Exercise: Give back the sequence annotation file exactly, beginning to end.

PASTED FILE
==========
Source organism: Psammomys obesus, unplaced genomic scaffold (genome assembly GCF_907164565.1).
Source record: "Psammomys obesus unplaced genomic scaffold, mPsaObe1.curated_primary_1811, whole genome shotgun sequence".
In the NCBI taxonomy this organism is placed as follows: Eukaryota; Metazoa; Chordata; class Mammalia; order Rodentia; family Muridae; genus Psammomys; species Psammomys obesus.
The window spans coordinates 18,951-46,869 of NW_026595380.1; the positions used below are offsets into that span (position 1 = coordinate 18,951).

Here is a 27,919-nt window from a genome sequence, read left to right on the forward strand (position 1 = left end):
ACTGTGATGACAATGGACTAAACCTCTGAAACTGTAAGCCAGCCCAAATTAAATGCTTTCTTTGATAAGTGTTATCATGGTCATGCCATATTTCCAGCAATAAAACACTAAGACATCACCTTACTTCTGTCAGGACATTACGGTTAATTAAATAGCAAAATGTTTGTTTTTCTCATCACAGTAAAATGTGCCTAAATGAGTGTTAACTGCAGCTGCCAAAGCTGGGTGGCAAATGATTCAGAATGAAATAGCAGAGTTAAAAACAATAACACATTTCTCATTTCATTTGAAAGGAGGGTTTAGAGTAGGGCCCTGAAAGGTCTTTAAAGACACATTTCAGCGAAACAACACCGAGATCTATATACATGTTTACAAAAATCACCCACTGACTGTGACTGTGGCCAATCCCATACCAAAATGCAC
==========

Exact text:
Source organism: Psammomys obesus, unplaced genomic scaffold (genome assembly GCF_907164565.1).
Source record: "Psammomys obesus unplaced genomic scaffold, mPsaObe1.curated_primary_1811, whole genome shotgun sequence".
In the NCBI taxonomy this organism is placed as follows: Eukaryota; Metazoa; Chordata; class Mammalia; order Rodentia; family Muridae; genus Psammomys; species Psammomys obesus.
The window spans coordinates 18,951-46,869 of NW_026595380.1; the positions used below are offsets into that span (position 1 = coordinate 18,951).

Here is a 27,919-nt window from a genome sequence, read left to right on the forward strand (position 1 = left end):
ACTGTGATGACAATGGACTAAACCTCTGAAACTGTAAGCCAGCCCAAATTAAATGCTTTCTTTGATAAGTGTTATCATGGTCATGCCATATTTCCAGCAATAAAACACTAAGACATCACCTTACTTCTGTCAGGACATTACGGTTAATTAAATAGCAAAATGTTTGTTTTTCTCATCACAGTAAAATGTGCCTAAATGAGTGTTAACTGCAGCTGCCAAAGCTGGGTGGCAAATGATTCAGAATGAAATAGCAGAGTTAAAAACAATAACACATTTCTCATTTCATTTGAAAGGAGGGTTTAGAGTAGGGCCCTGAAAGGTCTTTAAAGACACATTTCAGCGAAACAACACCGAGATCTATATACATGTTTACAAAAATCACCCACTGACTGTGACTGTGGCCAATCCCATACCAAAATGCAC